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Though misunderstood for decades, the science community now knows Attention Deficit Hyperactivity Disorder (ADHD) often persists into adulthood after first appearing in childhood and continuing into teenage years. That puts inattentiveness, impulsivity and sometimes, hyperactivity in the workplace–where sitting still and focusing are valued.

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Spartan Up is a new book relating the preparation and completion of an obstacle course race to that of meeting and achieving goals in our personal and professional lives. We were able to ask the author, Joe DeSena, questions and are sharing his responses to the first of three today. In his words you will notice his honest, humorous, to-the-point style.

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getting more done

Through midnight PST Tuesday, January 31 Amazon is offering a free Kindle copy of Getting More Done, the latest book by one of my long-time thought leaders, Chris Crouch.

This very short book outlines 10 simple steps you can implement over a 10-day period to become more focused, organized, and productive:

  1. Slow Down, Pause, and Reset

  2. Establishing and Maintaining an Always Follow-Up Reputation

  3. Finding Things Quickly When You Need Them

  4. Absolutely Ruthless E-mail Management

  5. Managing Meeting Mania

  6. Goldilocks Planning

  7. The Art and Science of Persuading

  8. Leveraging Your Time Through Networking

  9. Busy Tapes

  10. Following Through

Chris’ personal productivity philosophy is built on simplicity, so his ideas may seem frustratingly obvious at first. If you give them time to simmer, you’ll experience their depth. And if you release the notion that getting organized has to be complicated, then you will have landed exactly where he wants you to live.

If you’ve already abandoned your resolve to do things differently this year, download a free copy today, or pay $15.95 for the hard copy form.

Serving as a Chicago personal productivity coach, I’m constantly reading books about how to be more productive. Recently a refreshing title written by a fellow time management trainer came across my desk: Stop Organizing, Start Producing by Casey Moore.

Stop Organizing, Start Producing Book resized 600
Stop Organizing, Start Producing: Leverage the 12 Factors that Make or Break the Busy Professional” is divided into three sections. Part 1, The Productivity Chain, introduces and explains the premise of the book—there are twelve interwoven factors determining each person’s productivity level which she calls the Productivity Chain. The section establishes another core concept of the book—how the Productivity Chain, a model for producing results, can be used to apply and keep personal power.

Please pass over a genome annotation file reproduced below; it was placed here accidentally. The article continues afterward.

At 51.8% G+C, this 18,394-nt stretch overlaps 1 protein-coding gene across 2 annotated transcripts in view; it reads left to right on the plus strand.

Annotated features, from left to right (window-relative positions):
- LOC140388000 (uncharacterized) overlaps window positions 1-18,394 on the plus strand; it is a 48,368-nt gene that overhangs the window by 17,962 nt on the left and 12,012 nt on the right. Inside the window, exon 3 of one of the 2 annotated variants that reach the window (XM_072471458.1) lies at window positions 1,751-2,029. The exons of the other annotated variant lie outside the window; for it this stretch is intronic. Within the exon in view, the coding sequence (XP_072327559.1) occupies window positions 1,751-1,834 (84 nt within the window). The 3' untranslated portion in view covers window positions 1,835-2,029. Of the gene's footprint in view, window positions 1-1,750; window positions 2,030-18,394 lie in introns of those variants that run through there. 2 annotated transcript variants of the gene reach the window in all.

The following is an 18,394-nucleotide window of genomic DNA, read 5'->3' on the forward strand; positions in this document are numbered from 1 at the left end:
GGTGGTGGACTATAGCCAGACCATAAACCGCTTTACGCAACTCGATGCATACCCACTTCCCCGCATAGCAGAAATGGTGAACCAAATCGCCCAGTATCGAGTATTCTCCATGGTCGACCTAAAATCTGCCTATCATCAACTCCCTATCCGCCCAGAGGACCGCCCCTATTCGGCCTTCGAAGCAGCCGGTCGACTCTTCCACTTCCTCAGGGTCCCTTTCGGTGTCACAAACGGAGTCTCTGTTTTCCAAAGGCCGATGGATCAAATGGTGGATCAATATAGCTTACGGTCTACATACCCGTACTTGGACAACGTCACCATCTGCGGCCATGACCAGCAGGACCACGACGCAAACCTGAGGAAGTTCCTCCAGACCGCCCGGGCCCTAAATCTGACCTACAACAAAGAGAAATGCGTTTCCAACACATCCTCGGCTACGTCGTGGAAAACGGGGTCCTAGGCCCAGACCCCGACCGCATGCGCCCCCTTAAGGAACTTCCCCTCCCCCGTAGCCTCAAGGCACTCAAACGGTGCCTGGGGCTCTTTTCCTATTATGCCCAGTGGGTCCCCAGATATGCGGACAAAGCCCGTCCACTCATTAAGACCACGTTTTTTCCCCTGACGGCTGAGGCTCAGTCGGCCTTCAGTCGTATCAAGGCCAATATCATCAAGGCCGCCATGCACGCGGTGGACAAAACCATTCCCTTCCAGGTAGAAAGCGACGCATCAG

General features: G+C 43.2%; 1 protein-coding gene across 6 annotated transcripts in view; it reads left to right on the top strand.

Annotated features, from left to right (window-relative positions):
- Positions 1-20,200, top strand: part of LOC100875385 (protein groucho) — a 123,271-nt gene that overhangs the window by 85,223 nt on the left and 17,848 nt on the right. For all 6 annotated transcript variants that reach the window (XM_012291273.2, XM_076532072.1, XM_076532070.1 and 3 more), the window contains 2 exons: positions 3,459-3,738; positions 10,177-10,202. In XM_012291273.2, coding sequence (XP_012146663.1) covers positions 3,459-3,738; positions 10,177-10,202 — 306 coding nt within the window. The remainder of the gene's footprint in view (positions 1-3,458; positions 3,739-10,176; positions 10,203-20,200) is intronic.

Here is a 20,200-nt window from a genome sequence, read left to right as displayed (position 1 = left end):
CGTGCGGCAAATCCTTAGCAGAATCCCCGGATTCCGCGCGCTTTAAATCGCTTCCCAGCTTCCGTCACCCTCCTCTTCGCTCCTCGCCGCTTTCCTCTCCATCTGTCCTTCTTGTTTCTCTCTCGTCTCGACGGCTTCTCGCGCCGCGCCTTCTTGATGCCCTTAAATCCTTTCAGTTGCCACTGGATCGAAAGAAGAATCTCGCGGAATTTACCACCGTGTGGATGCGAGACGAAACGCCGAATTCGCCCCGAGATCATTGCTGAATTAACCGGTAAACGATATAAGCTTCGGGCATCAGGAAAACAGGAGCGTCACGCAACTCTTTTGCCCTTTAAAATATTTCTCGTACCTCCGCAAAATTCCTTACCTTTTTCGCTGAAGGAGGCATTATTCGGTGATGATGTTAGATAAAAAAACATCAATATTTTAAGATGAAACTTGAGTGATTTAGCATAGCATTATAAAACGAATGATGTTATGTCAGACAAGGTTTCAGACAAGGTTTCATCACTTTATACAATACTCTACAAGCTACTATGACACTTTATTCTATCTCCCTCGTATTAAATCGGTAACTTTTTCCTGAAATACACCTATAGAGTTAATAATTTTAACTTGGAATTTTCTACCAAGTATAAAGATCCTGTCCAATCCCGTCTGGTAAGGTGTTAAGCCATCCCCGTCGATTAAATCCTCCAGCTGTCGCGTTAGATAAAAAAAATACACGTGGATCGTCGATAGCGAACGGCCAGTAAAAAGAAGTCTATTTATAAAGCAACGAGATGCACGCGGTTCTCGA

Productivity Chain by Casey Moore resized 600

Part 2, The Twelve Links, which is nearly half the book, describes each link’s features and effects on productivity as well as delves into stories, concrete strategies for improvement, and examples of how each link interacts with the others. Covered in alphabetical order for easy reference, the links are: boundary-setting, communication/relationships, decision-making, delegation, drive, goal-setting/prioritization, health, organization of objects/data, planning, reinvention, resources, and task/project management.

Part 3, Productivity Myths, describes common myths and the harm they do, outlines specific-productivity-enhancing strategies for letting go, and has a real-world example for each. The section explains the “Productivity Chain only works if you let go of less empowering problem/solution perspectives…lurk[ing] below your conscious awareness, influencing your behavior even though your rational mind recognizes their inaccuracies.” Providing a simple, yet powerful model for change, she tackles such myths as, “I need more time,” “I should be able to handle everything myself,” and “I can’t play until my work is done.”